When I gave my mother a cup of tea the other day, she admired the mug — which was covered with a pattern of yellow roses, which she said were her favourite flower. Now, she’s got a birthday coming up, so I picked up a nice little Kate Greenaway book for her on the Language of Flowers and a tea mug just like the one of mine that she liked.

According to the wise Wikipedia:

was a Victorian-era means of communication in which various flowers and floral arrangements were used to send coded messages, allowing individuals to express feelings which otherwise could not be spoken. King Charles II brought the art to Sweden from Persia in the 17th Century. The nuances of the language are now mostly forgotten, but red roses still imply passionate, romantic love; pink roses a lesser affection; white roses still suggest virtue and chastity; and yellow roses still stand for friendship or devotion. While these may not be the exact translations of the Victorian sentiments, the flowers still speak to us.

Kate Greenaway - The Language of Flowers - from AmazonFlowers speak to us — but what do they say?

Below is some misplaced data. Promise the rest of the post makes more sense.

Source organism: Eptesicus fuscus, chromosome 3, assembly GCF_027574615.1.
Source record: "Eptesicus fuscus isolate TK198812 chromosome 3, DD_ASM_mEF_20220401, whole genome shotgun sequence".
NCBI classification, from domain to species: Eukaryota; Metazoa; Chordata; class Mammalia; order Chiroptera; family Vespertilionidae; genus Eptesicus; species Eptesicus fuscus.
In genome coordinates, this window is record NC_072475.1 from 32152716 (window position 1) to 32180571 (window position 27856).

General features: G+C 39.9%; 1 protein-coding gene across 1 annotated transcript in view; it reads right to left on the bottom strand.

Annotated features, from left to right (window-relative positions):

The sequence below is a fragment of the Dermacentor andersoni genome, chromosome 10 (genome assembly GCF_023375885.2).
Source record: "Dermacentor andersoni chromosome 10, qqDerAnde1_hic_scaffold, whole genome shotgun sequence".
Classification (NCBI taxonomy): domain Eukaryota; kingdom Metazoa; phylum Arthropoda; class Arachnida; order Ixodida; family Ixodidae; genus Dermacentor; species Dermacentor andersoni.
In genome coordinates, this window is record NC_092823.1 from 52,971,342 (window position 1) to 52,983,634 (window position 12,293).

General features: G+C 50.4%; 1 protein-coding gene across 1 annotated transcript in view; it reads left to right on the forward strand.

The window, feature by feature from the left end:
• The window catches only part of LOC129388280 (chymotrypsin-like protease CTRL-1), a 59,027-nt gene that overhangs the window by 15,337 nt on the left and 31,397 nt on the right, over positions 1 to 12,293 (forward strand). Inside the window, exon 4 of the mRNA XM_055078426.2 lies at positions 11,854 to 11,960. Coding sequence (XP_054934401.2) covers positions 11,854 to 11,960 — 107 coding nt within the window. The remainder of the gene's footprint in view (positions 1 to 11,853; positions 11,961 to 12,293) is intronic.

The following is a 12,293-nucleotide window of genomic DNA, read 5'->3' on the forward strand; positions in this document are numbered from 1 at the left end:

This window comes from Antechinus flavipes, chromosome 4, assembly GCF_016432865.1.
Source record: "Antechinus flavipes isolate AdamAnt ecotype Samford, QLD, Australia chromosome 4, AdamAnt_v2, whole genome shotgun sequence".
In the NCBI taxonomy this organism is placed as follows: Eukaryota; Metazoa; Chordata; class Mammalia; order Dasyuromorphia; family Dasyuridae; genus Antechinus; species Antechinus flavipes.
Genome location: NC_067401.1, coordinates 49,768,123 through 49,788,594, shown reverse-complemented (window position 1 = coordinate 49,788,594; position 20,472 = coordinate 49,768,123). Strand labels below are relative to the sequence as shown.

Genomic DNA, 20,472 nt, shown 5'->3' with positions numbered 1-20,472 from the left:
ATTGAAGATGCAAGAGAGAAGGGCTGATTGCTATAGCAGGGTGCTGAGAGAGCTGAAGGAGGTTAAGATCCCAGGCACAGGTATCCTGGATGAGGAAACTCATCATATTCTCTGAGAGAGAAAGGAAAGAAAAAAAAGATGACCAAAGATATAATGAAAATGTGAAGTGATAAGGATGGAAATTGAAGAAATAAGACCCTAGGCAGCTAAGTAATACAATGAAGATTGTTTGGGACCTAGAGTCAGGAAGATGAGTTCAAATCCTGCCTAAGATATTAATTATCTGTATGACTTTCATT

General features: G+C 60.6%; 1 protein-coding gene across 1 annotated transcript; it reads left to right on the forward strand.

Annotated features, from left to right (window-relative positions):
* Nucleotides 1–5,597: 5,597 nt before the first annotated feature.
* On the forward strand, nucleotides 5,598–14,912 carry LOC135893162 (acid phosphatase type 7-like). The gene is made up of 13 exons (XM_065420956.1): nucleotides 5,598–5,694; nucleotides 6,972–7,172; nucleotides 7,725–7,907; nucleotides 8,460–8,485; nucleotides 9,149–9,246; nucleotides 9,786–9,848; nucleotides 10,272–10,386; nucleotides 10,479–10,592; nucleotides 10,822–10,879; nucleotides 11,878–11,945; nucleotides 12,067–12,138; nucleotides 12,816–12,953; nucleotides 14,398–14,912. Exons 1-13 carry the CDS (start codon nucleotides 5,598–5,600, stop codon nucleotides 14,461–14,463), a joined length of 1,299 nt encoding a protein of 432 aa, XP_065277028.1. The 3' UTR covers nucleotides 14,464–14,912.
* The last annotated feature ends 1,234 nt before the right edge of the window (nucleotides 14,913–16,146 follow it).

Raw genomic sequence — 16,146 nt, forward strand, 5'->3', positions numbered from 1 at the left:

Take my dear mother’s favourite, the yellow rose, for example. The meaning of a rose depends on the colour, not surprisingly: dark pink is for gratitude, white is for innocence, orange is for passion, and a red rose is for love. All well and good. But the yellow rose is a tad ambiguous, it seems…

A yellow rose can have one or more of an astonishing range of meanings: friendship or platonic love, a dying love or infidelity, apologies, jealousy, new beginnings… Imagine receiving a lovely bouquet of yellow roses from a Significant Other — and then worrying your brain out, wondering whether you’re getting a declaration of friendship or a warning that your lover is unfaithful!

Not what you’d call a clear mode of communication, this whole language of flowers!

Fortunately, I’m pretty sure that my mother will interpret her yellow-rose mug as a token of familial affection, give me a kiss on the cheek, and pour herself a lovely cup of tea. And that’s all good.

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